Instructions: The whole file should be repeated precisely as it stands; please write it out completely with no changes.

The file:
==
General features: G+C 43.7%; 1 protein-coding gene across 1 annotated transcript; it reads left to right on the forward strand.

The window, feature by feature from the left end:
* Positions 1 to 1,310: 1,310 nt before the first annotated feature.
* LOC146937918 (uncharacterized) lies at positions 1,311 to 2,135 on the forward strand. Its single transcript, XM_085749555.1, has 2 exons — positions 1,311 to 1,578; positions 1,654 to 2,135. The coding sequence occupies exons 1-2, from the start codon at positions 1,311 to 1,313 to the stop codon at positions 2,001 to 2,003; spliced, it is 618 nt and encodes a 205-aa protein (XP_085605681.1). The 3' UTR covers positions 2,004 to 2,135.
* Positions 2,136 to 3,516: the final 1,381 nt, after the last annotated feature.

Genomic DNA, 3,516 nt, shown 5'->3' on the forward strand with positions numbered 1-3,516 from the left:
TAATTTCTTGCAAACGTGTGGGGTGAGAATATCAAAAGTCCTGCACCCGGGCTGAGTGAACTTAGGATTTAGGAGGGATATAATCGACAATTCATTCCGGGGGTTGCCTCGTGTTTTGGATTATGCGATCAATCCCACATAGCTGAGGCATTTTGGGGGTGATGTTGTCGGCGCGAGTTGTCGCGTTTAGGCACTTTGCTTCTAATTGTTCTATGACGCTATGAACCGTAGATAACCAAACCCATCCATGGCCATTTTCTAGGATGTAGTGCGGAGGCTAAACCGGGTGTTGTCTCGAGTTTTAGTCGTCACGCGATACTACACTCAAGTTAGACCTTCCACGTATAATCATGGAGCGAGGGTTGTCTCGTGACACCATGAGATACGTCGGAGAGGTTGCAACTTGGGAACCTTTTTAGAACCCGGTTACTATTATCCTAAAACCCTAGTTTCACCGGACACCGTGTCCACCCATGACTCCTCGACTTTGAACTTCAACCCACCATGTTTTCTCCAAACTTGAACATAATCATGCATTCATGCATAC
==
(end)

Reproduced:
General features: G+C 43.7%; 1 protein-coding gene across 1 annotated transcript; it reads left to right on the forward strand.

The window, feature by feature from the left end:
* Positions 1 to 1,310: 1,310 nt before the first annotated feature.
* LOC146937918 (uncharacterized) lies at positions 1,311 to 2,135 on the forward strand. Its single transcript, XM_085749555.1, has 2 exons — positions 1,311 to 1,578; positions 1,654 to 2,135. The coding sequence occupies exons 1-2, from the start codon at positions 1,311 to 1,313 to the stop codon at positions 2,001 to 2,003; spliced, it is 618 nt and encodes a 205-aa protein (XP_085605681.1). The 3' UTR covers positions 2,004 to 2,135.
* Positions 2,136 to 3,516: the final 1,381 nt, after the last annotated feature.

Genomic DNA, 3,516 nt, shown 5'->3' on the forward strand with positions numbered 1-3,516 from the left:
TAATTTCTTGCAAACGTGTGGGGTGAGAATATCAAAAGTCCTGCACCCGGGCTGAGTGAACTTAGGATTTAGGAGGGATATAATCGACAATTCATTCCGGGGGTTGCCTCGTGTTTTGGATTATGCGATCAATCCCACATAGCTGAGGCATTTTGGGGGTGATGTTGTCGGCGCGAGTTGTCGCGTTTAGGCACTTTGCTTCTAATTGTTCTATGACGCTATGAACCGTAGATAACCAAACCCATCCATGGCCATTTTCTAGGATGTAGTGCGGAGGCTAAACCGGGTGTTGTCTCGAGTTTTAGTCGTCACGCGATACTACACTCAAGTTAGACCTTCCACGTATAATCATGGAGCGAGGGTTGTCTCGTGACACCATGAGATACGTCGGAGAGGTTGCAACTTGGGAACCTTTTTAGAACCCGGTTACTATTATCCTAAAACCCTAGTTTCACCGGACACCGTGTCCACCCATGACTCCTCGACTTTGAACTTCAACCCACCATGTTTTCTCCAAACTTGAACATAATCATGCATTCATGCATAC